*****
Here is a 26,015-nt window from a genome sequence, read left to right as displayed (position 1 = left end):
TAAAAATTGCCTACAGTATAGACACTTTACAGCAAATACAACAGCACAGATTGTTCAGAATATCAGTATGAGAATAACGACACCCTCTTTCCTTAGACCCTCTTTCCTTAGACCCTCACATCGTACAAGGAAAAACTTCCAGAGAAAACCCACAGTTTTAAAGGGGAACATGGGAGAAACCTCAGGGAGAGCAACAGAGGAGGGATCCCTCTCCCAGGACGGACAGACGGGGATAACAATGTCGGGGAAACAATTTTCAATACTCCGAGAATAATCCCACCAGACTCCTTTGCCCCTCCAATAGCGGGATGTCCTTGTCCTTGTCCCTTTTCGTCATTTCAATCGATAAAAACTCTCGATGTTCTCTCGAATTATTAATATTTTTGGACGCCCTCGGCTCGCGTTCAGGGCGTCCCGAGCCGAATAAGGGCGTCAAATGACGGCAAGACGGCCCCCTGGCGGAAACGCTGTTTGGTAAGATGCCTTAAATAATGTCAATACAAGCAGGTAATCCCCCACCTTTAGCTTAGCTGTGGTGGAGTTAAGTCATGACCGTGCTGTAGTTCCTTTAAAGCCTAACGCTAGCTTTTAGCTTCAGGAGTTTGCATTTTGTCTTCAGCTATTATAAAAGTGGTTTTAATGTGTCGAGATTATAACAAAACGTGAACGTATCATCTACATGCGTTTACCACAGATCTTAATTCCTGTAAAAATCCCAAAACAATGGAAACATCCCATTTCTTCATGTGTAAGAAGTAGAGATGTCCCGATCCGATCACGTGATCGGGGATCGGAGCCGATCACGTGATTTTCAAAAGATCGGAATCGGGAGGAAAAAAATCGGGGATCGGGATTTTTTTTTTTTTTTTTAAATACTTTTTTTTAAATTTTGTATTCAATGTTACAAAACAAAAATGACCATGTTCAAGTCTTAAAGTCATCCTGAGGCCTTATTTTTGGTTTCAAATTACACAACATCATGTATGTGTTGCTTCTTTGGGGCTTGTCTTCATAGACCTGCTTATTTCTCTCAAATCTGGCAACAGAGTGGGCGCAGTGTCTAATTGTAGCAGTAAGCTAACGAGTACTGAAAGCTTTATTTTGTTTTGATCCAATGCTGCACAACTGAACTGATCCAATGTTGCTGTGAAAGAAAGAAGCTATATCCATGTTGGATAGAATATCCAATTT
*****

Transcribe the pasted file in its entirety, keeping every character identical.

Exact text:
Here is a 26,015-nt window from a genome sequence, read left to right as displayed (position 1 = left end):
TAAAAATTGCCTACAGTATAGACACTTTACAGCAAATACAACAGCACAGATTGTTCAGAATATCAGTATGAGAATAACGACACCCTCTTTCCTTAGACCCTCTTTCCTTAGACCCTCACATCGTACAAGGAAAAACTTCCAGAGAAAACCCACAGTTTTAAAGGGGAACATGGGAGAAACCTCAGGGAGAGCAACAGAGGAGGGATCCCTCTCCCAGGACGGACAGACGGGGATAACAATGTCGGGGAAACAATTTTCAATACTCCGAGAATAATCCCACCAGACTCCTTTGCCCCTCCAATAGCGGGATGTCCTTGTCCTTGTCCCTTTTCGTCATTTCAATCGATAAAAACTCTCGATGTTCTCTCGAATTATTAATATTTTTGGACGCCCTCGGCTCGCGTTCAGGGCGTCCCGAGCCGAATAAGGGCGTCAAATGACGGCAAGACGGCCCCCTGGCGGAAACGCTGTTTGGTAAGATGCCTTAAATAATGTCAATACAAGCAGGTAATCCCCCACCTTTAGCTTAGCTGTGGTGGAGTTAAGTCATGACCGTGCTGTAGTTCCTTTAAAGCCTAACGCTAGCTTTTAGCTTCAGGAGTTTGCATTTTGTCTTCAGCTATTATAAAAGTGGTTTTAATGTGTCGAGATTATAACAAAACGTGAACGTATCATCTACATGCGTTTACCACAGATCTTAATTCCTGTAAAAATCCCAAAACAATGGAAACATCCCATTTCTTCATGTGTAAGAAGTAGAGATGTCCCGATCCGATCACGTGATCGGGGATCGGAGCCGATCACGTGATTTTCAAAAGATCGGAATCGGGAGGAAAAAAATCGGGGATCGGGATTTTTTTTTTTTTTTTTAAATACTTTTTTTTAAATTTTGTATTCAATGTTACAAAACAAAAATGACCATGTTCAAGTCTTAAAGTCATCCTGAGGCCTTATTTTTGGTTTCAAATTACACAACATCATGTATGTGTTGCTTCTTTGGGGCTTGTCTTCATAGACCTGCTTATTTCTCTCAAATCTGGCAACAGAGTGGGCGCAGTGTCTAATTGTAGCAGTAAGCTAACGAGTACTGAAAGCTTTATTTTGTTTTGATCCAATGCTGCACAACTGAACTGATCCAATGTTGCTGTGAAAGAAAGAAGCTATATCCATGTTGGATAGAATATCCAATTT